Henrico enlists developer for 800-unit Glenwood Farms transformation

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The apartment community spans 32 acres southeast of Mechanicsville Turnpike and Laburnum Avenue. (Jonathan Spiers photo)

Capping a yearslong effort to address “deplorable” living conditions at Glenwood Farms, Henrico County is partnering with a private development group to redevelop the blighted apartment community – and re-home its residents – in what officials describe as a first-of-its-kind approach.

Henrico has tapped Spy Rock Real Estate and Crescent Development, the local duo behind the nearby Springdale Park redevelopment of the former Henrico Plaza Shopping Center, to do something similar with the 32-acre, nearly 300-unit Glenwood Farms, which has been riddled with building code violations and safety concerns since its latest owner acquired it in 2018.

Spy Rock and Crescent plan to replace the apartments with nearly 800 units in a mixed-income, mixed-use development to include apartments, for-sale homes, senior housing and commercial spaces.

The project would receive financial support from the county, which plans to provide $11 million in loans and incentives via its Economic Development Authority. County Manager John Vithoulkas said the approach would be a first for Henrico.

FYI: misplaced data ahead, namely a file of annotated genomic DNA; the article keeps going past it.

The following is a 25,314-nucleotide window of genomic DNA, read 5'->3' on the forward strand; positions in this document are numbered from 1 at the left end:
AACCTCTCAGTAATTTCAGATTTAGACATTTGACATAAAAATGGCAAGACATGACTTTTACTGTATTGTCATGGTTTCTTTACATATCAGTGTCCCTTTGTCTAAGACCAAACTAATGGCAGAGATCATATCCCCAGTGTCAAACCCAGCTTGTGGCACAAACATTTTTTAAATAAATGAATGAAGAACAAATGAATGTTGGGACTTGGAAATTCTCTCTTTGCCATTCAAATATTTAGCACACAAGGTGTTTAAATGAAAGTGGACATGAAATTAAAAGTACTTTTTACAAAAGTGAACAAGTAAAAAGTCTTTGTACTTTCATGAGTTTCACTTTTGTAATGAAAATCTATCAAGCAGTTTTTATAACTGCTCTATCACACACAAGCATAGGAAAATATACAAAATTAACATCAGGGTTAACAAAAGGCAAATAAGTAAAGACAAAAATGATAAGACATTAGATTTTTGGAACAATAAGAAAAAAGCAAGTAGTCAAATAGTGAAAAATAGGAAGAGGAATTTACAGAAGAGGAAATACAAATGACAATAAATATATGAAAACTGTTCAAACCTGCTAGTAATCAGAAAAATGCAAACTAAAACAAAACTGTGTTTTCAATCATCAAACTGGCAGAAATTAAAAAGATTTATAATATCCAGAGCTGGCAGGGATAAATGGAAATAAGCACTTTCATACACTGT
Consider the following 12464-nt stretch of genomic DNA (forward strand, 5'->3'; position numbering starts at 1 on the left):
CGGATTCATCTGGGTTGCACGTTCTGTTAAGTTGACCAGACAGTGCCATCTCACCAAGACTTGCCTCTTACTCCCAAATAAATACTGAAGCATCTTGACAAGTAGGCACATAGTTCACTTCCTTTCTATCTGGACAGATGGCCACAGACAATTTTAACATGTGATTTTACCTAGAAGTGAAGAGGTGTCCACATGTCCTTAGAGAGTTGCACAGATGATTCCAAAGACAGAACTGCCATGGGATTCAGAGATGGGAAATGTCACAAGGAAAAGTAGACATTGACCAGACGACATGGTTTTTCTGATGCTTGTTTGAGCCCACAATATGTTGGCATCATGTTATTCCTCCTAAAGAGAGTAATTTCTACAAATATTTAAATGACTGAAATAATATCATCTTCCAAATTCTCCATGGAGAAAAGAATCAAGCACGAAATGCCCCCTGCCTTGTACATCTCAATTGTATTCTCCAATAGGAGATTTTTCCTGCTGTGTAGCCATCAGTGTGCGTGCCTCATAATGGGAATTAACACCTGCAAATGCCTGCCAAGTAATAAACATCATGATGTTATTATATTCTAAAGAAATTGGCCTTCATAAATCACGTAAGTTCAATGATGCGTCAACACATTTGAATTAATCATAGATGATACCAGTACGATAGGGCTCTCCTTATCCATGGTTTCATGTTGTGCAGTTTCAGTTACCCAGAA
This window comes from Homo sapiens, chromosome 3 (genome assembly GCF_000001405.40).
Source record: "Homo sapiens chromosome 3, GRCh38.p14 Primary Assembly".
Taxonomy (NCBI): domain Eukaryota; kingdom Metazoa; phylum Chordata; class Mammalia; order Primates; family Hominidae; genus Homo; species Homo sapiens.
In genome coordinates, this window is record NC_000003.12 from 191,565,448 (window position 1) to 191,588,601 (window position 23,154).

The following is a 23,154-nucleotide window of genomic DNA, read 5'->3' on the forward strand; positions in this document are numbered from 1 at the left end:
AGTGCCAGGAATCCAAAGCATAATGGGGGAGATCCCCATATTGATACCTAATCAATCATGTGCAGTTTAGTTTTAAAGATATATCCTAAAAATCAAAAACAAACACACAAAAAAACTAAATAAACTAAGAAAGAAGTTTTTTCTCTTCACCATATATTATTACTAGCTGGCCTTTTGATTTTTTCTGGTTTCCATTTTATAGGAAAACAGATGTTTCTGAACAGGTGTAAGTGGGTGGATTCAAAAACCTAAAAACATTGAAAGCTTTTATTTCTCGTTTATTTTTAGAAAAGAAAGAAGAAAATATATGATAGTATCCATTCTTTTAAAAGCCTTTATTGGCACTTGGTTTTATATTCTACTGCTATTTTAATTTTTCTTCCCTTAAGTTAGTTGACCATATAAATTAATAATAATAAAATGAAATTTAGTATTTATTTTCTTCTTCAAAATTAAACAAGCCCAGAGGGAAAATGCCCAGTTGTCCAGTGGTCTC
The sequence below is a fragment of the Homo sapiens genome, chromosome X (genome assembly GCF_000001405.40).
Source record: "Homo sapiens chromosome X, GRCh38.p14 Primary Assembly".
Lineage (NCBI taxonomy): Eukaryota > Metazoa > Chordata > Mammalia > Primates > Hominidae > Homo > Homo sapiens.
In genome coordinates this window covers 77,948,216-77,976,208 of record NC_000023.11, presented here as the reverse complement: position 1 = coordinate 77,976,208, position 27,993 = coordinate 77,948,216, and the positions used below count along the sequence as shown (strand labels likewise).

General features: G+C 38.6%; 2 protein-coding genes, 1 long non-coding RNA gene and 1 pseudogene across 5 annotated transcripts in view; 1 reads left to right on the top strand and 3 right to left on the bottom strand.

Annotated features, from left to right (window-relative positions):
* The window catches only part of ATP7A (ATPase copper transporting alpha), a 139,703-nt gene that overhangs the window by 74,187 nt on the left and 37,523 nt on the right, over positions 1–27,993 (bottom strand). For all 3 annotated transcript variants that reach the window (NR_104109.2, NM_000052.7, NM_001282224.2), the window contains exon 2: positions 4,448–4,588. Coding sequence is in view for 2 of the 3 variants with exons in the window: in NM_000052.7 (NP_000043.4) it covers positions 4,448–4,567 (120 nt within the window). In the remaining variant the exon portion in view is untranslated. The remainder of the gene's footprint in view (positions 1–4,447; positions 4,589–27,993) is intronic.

John Vithoulkas

John Vithoulkas

“We’ve had a team internally working on this project for a number of years, and where we’re ending up is using the EDA in a way we’ve never used the EDA before,” Vithoulkas said. “We’ve never had the EDA involved in affordable housing.”

The county is framing the approach as a “residential economic development project,” in which the EDA would provide a $9 million bridge loan that the developers would pay back with interest upon the closing of the construction loan for the first building, anticipated about a year into the project.

An additional $2 million, likewise to be paid back with interest, would be provided for a second phase to assist with the project’s components for lower-income housing, the bulk of which would be for households making 60 percent of the area median income, with some units targeted for lower incomes.

Further support would be provided via a demolition grant, through water and sewer connection fees, tax-increment financing for up to 15 years, and reimbursement of building permit fees.

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About 150 families and individuals remain in the nearly 300 apartments at Glenwood Farms. (Photos courtesy Henrico County)

The arrangement follows eight years of building code enforcement and legal wrangling by Henrico to address Glenwood Farms, which was built in 1948 and has been riddled with violations since 2008, when it was purchased for $8.5 million.

Since then, the county has issued over 1,800 violations through last summer to the owner, an LLC tied to Aron Puretz, an executive with New Jersey-based Apex Equity Group. More than 100 court hearings followed and led to an injunction that was issued last July, and in November the property was put into receivership, a process in which the court appoints a custodian to take over an asset for a lender.

Henrico has worked with the receiver, national firm Trigild, to position the property to be sold, following unsuccessful attempts by Apex’s lender to line up a buyer agreeable to the county. Trigild hired a property manager, locally based Artcraft Management, to manage Glenwood Farms, and a court order is anticipated next month that would transfer its ownership via a deed in lieu of foreclosure.